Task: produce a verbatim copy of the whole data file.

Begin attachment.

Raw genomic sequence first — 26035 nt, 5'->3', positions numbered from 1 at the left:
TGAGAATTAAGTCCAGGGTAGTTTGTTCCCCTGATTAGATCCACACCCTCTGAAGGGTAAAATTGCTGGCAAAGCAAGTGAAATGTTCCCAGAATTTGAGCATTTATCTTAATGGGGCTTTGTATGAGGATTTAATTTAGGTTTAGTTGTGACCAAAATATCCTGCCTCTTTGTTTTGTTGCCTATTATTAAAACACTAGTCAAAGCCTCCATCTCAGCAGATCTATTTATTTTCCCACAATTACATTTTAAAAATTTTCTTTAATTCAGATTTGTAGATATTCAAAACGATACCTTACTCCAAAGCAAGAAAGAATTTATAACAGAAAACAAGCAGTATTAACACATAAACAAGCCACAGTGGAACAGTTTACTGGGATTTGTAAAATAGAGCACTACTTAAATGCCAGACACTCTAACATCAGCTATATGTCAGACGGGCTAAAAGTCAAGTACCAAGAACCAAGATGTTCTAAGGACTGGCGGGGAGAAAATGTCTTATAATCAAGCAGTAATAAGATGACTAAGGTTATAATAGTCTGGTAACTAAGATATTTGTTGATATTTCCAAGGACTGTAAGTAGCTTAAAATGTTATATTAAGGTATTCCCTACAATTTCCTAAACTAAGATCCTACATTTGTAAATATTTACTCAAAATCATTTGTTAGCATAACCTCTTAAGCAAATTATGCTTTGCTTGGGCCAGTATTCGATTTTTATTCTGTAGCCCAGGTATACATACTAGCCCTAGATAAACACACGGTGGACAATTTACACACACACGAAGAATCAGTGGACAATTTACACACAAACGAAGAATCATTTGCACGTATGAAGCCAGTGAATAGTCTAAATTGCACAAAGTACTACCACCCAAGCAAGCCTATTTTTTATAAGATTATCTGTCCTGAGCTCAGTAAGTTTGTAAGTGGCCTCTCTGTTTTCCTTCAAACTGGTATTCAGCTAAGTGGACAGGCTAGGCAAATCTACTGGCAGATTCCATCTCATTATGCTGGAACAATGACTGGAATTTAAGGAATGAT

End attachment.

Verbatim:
Raw genomic sequence first — 26035 nt, 5'->3', positions numbered from 1 at the left:
TGAGAATTAAGTCCAGGGTAGTTTGTTCCCCTGATTAGATCCACACCCTCTGAAGGGTAAAATTGCTGGCAAAGCAAGTGAAATGTTCCCAGAATTTGAGCATTTATCTTAATGGGGCTTTGTATGAGGATTTAATTTAGGTTTAGTTGTGACCAAAATATCCTGCCTCTTTGTTTTGTTGCCTATTATTAAAACACTAGTCAAAGCCTCCATCTCAGCAGATCTATTTATTTTCCCACAATTACATTTTAAAAATTTTCTTTAATTCAGATTTGTAGATATTCAAAACGATACCTTACTCCAAAGCAAGAAAGAATTTATAACAGAAAACAAGCAGTATTAACACATAAACAAGCCACAGTGGAACAGTTTACTGGGATTTGTAAAATAGAGCACTACTTAAATGCCAGACACTCTAACATCAGCTATATGTCAGACGGGCTAAAAGTCAAGTACCAAGAACCAAGATGTTCTAAGGACTGGCGGGGAGAAAATGTCTTATAATCAAGCAGTAATAAGATGACTAAGGTTATAATAGTCTGGTAACTAAGATATTTGTTGATATTTCCAAGGACTGTAAGTAGCTTAAAATGTTATATTAAGGTATTCCCTACAATTTCCTAAACTAAGATCCTACATTTGTAAATATTTACTCAAAATCATTTGTTAGCATAACCTCTTAAGCAAATTATGCTTTGCTTGGGCCAGTATTCGATTTTTATTCTGTAGCCCAGGTATACATACTAGCCCTAGATAAACACACGGTGGACAATTTACACACACACGAAGAATCAGTGGACAATTTACACACAAACGAAGAATCATTTGCACGTATGAAGCCAGTGAATAGTCTAAATTGCACAAAGTACTACCACCCAAGCAAGCCTATTTTTTATAAGATTATCTGTCCTGAGCTCAGTAAGTTTGTAAGTGGCCTCTCTGTTTTCCTTCAAACTGGTATTCAGCTAAGTGGACAGGCTAGGCAAATCTACTGGCAGATTCCATCTCATTATGCTGGAACAATGACTGGAATTTAAGGAATGAT